Bordetella pertussis and B. parapertussis are the causative agents of whooping cough in humans. Despite widespread vaccination over the last 50 years, whooping cough is still circulating throughout the world in both developing and developed countries. It is critical to understand the effect that vaccination has on these diseases and to also understand the epidemiology of these clinically relevant respiratory pathogens so as to find better methods of combating them.
Penn State graduate student Jennie Lavine and professor Ottar Bjornstad conducted a study in which they analyzed data from the Massachusetts Department of Health collected between 1990 and 2008. This study showed that the average time between the first vaccination and infection has been decreasing over time. Furthermore, they showed that teenagers made up the majority of cases during a whooping cough epidemic.
Upon analysis of the epidemic cycles of adults, teenagers and children, the authors found that pre-vaccine age children did not have the same phase as teenagers but were always in phase with younger children and adults. This supports the idea that younger children and adults are a major source of whooping cough transmission to the susceptible infant population. Lastly, this study showed that the less recognized cause of whooping cough in humans, B. parapertussis, was responsible for approximately 10% of whooping cough cases in Massachusetts, and it primarily infected children that were at the age of highest vaccine- induced protection against B. pertussis.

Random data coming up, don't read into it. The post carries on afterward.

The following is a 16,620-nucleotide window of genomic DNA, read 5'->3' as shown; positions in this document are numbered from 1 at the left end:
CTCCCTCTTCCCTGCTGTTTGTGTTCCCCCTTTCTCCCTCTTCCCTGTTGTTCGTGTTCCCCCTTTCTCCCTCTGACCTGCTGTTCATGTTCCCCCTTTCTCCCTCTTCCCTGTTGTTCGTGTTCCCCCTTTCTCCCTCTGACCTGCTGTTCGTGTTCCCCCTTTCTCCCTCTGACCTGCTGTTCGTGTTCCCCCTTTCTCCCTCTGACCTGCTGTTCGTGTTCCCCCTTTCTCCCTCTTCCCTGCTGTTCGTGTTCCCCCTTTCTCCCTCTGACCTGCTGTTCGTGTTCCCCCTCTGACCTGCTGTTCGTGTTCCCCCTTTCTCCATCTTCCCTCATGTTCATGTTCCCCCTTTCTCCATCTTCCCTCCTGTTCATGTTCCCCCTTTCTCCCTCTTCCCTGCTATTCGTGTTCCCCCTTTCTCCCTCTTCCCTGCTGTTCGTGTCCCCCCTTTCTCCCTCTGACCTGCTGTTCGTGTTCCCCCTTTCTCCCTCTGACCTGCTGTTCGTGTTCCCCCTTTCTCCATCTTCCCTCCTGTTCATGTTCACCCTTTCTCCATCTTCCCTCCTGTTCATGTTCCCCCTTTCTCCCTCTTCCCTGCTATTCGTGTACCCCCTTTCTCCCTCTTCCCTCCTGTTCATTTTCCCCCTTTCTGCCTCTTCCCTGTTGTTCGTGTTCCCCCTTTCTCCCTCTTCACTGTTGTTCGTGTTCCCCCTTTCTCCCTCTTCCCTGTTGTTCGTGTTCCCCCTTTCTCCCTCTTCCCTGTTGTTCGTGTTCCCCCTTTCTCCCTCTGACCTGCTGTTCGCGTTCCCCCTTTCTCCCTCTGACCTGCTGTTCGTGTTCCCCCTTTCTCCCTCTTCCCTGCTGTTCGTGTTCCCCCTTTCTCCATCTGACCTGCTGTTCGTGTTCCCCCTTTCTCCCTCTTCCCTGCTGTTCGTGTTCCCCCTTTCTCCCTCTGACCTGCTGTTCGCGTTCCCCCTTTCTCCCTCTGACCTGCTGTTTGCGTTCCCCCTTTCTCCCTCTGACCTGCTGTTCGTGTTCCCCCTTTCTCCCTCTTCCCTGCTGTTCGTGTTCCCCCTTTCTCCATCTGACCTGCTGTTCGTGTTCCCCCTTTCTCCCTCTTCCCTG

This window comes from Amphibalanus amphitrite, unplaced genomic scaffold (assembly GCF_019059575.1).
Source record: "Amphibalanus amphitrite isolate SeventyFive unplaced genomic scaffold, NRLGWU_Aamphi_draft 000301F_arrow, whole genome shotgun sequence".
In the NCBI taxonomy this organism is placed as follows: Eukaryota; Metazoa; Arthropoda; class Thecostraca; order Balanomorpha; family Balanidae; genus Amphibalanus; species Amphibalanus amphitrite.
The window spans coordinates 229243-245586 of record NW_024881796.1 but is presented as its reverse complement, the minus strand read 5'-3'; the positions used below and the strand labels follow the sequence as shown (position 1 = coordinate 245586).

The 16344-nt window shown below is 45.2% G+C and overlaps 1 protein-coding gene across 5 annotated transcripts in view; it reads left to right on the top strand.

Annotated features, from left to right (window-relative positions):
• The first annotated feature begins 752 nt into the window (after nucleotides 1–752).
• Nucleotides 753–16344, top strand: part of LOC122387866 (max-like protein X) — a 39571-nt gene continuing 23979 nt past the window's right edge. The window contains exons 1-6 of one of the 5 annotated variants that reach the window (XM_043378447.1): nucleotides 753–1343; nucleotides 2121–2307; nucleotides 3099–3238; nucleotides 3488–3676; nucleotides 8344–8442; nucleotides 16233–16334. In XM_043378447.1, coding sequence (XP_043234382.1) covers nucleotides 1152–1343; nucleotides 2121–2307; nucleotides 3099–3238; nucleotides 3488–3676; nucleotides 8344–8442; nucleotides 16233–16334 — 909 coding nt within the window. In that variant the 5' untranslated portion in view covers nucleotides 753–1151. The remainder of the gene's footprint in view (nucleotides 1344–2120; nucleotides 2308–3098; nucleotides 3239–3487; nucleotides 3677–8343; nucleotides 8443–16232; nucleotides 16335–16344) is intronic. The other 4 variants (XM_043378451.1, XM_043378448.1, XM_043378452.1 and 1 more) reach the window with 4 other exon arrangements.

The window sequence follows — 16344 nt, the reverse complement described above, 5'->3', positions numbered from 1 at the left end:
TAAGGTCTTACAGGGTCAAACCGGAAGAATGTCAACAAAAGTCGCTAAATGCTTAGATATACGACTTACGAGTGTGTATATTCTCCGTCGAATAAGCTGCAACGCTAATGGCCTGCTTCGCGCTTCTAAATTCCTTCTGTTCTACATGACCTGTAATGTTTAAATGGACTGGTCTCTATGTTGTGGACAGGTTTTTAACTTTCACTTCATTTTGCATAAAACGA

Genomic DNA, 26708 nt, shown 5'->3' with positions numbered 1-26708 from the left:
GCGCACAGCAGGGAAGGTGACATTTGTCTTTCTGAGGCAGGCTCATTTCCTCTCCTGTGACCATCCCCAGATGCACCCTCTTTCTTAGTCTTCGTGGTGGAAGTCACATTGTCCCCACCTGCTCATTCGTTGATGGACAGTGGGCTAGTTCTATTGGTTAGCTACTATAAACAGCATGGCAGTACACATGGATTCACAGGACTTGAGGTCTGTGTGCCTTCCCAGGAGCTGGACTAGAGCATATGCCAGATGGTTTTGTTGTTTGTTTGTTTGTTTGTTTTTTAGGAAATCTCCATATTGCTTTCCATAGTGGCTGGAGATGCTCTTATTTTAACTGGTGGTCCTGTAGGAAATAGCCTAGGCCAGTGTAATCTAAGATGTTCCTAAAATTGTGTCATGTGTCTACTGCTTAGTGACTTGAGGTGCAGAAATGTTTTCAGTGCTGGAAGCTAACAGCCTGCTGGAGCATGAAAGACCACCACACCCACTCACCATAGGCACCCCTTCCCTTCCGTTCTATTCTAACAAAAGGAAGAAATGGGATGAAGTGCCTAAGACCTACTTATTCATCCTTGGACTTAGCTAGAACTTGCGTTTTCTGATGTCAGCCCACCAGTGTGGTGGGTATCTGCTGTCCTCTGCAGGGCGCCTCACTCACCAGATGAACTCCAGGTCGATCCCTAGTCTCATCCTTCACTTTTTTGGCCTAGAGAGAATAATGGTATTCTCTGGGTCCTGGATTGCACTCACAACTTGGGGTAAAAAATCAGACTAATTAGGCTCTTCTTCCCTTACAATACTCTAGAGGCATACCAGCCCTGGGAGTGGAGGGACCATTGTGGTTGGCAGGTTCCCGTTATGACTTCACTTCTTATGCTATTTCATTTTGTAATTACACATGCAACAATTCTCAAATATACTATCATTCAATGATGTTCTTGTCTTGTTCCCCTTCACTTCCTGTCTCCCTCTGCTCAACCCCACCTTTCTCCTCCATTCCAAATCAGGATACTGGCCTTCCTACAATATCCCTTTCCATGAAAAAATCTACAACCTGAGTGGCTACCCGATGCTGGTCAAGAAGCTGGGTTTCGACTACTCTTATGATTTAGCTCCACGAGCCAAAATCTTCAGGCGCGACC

This study suggests that vaccine policy should focus on booster shots for adults and other individuals that come in close contact with infants to protect the population most susceptible to lethal whooping cough infection. Additionally, teenagers should receive boosters to help prevent future epidemics. Finally, this research highlights the importance of monitoring B. parapertussis as a cause of whooping cough and the implications on future vaccine development.
Synopsis written by Alexia Karanikas
Lavine J, Broutin H, Harvill ET, & Bjornstad ON
Imperfect vaccine-induced immunity and whooping cough transmission to infants